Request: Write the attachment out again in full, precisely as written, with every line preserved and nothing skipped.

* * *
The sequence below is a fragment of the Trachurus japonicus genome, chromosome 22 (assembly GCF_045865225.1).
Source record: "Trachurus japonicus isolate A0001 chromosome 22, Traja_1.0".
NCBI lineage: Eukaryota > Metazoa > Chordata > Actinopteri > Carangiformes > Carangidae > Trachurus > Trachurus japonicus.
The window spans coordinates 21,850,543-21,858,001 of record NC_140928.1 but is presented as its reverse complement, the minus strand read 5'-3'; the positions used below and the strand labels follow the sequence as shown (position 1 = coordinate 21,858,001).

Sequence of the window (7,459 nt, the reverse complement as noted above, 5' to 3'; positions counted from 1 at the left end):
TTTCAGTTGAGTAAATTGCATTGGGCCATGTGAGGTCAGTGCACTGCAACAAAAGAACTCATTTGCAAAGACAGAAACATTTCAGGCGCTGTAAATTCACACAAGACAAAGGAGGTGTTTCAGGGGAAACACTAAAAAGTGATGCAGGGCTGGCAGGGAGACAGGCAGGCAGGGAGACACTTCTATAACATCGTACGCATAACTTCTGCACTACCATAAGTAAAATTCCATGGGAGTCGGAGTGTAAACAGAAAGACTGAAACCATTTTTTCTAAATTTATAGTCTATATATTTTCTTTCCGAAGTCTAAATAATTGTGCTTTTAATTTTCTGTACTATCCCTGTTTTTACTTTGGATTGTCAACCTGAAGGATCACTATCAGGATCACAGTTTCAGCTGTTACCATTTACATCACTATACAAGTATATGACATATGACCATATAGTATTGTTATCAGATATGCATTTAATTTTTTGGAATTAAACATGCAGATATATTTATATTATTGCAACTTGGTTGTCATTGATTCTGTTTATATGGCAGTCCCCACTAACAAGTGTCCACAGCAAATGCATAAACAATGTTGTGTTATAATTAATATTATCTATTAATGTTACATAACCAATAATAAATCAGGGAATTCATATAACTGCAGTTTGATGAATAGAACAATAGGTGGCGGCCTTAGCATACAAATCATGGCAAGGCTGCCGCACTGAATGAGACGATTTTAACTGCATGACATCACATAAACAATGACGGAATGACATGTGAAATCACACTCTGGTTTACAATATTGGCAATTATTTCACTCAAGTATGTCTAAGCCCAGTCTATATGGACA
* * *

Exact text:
The sequence below is a fragment of the Trachurus japonicus genome, chromosome 22 (assembly GCF_045865225.1).
Source record: "Trachurus japonicus isolate A0001 chromosome 22, Traja_1.0".
NCBI lineage: Eukaryota > Metazoa > Chordata > Actinopteri > Carangiformes > Carangidae > Trachurus > Trachurus japonicus.
The window spans coordinates 21,850,543-21,858,001 of record NC_140928.1 but is presented as its reverse complement, the minus strand read 5'-3'; the positions used below and the strand labels follow the sequence as shown (position 1 = coordinate 21,858,001).

Sequence of the window (7,459 nt, the reverse complement as noted above, 5' to 3'; positions counted from 1 at the left end):
TTTCAGTTGAGTAAATTGCATTGGGCCATGTGAGGTCAGTGCACTGCAACAAAAGAACTCATTTGCAAAGACAGAAACATTTCAGGCGCTGTAAATTCACACAAGACAAAGGAGGTGTTTCAGGGGAAACACTAAAAAGTGATGCAGGGCTGGCAGGGAGACAGGCAGGCAGGGAGACACTTCTATAACATCGTACGCATAACTTCTGCACTACCATAAGTAAAATTCCATGGGAGTCGGAGTGTAAACAGAAAGACTGAAACCATTTTTTCTAAATTTATAGTCTATATATTTTCTTTCCGAAGTCTAAATAATTGTGCTTTTAATTTTCTGTACTATCCCTGTTTTTACTTTGGATTGTCAACCTGAAGGATCACTATCAGGATCACAGTTTCAGCTGTTACCATTTACATCACTATACAAGTATATGACATATGACCATATAGTATTGTTATCAGATATGCATTTAATTTTTTGGAATTAAACATGCAGATATATTTATATTATTGCAACTTGGTTGTCATTGATTCTGTTTATATGGCAGTCCCCACTAACAAGTGTCCACAGCAAATGCATAAACAATGTTGTGTTATAATTAATATTATCTATTAATGTTACATAACCAATAATAAATCAGGGAATTCATATAACTGCAGTTTGATGAATAGAACAATAGGTGGCGGCCTTAGCATACAAATCATGGCAAGGCTGCCGCACTGAATGAGACGATTTTAACTGCATGACATCACATAAACAATGACGGAATGACATGTGAAATCACACTCTGGTTTACAATATTGGCAATTATTTCACTCAAGTATGTCTAAGCCCAGTCTATATGGACA